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Old 10-17-2013, 07:49 PM   #31
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OK, here you go:

pwm_3pinout.jpg

Look at the plug you cut off your fan. Orient the connector in the same way this one is, with the little ridges pointed towards you. The wire on the left is negative, the middle wire is positive, the wire on the right is the tachometer/sense wire and should have no connection in your setup, just ignore it completely. Now you know what color is what. Hook up the wire that is the same color as the wire on the left in the plug to negative and the wire that is the same color as the wire in the middle of that plug to positive. Your fan should now function correctly.

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Old 10-17-2013, 09:58 PM   #32
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Thanks I'll let you know as soon as I try this out tonight! I just got an email that my stir bar delivered so hopefully it works and I can test it out! Thanks again for the help.

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Old 10-18-2013, 04:40 AM   #33
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That did the trick. The stir plate is up and running and after using the black wire and removing the yellow wire from the equation it's running much faster and holds a vortex in the flask. Last question is, is there any danger letting this thing run when I'm not home with any wires touching or anything happening. After running for a couple hours there is a white powdery like film coating the inside of the project box and the fan and I'm not sure why. It looks like some of my super glue from putting a small piece of pvc on my fan may have sprayed around the box a little but any ideas what could cause this coating in the box? I'm going to let it run overnight and check on it again in the morning just wondering what kind of risk there is with this type of a project. Thanks everyone for your help with this!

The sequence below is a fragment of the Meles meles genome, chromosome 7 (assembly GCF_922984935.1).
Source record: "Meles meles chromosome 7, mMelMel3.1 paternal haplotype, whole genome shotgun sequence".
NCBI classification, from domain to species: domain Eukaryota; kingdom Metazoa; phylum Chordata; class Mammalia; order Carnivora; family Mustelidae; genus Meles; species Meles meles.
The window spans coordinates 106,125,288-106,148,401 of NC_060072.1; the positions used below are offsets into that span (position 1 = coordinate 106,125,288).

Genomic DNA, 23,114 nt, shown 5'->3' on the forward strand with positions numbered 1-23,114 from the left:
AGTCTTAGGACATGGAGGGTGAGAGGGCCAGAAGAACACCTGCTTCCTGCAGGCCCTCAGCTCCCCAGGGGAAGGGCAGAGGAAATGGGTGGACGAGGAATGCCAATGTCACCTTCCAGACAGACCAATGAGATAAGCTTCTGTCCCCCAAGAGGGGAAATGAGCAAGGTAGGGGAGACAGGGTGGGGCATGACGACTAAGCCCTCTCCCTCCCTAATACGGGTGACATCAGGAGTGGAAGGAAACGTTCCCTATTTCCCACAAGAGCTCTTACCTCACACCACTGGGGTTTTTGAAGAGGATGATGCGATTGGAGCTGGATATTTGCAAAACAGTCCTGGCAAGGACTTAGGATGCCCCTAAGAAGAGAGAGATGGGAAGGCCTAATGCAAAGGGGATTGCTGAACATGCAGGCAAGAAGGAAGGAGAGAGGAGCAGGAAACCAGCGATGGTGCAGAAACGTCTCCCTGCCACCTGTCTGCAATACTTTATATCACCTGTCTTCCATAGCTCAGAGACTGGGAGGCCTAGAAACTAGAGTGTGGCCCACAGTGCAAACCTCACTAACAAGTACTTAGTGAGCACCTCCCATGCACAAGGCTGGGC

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Old 10-18-2013, 12:28 PM   #34
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Originally Posted by STL_Lucas View Post
That did the trick. The stir plate is up and running and after using the black wire and removing the yellow wire from the equation it's running much faster and holds a vortex in the flask. Last question is, is there any danger letting this thing run when I'm not home with any wires touching or anything happening.
Nice! I'm glad that worked out! You should be fine with the safety aspect as long as you hooked everything up correctly and in a sound manner. You are dealing with 12VDC at .5A so you don't have a lot of power to cause issues here. That said, there is always a danger of electronics melting down and causing fires. An electrician is who you should seek for answers about the safety of anything electrical you have made before trusting it with your or your families lives. Soldering connections and using wire nuts wrapped in electrical tape instead of just twisting wires together and wrapping in tape are good first steps in making sound connections. Always build strain relief into your system as well. Make sure the cable is securely attached to the project box and not just attached to the components. You want any tugs on the cable to tug on the box, not the component connections. Again, you should get an electrician's opinion on anything you have created before using it.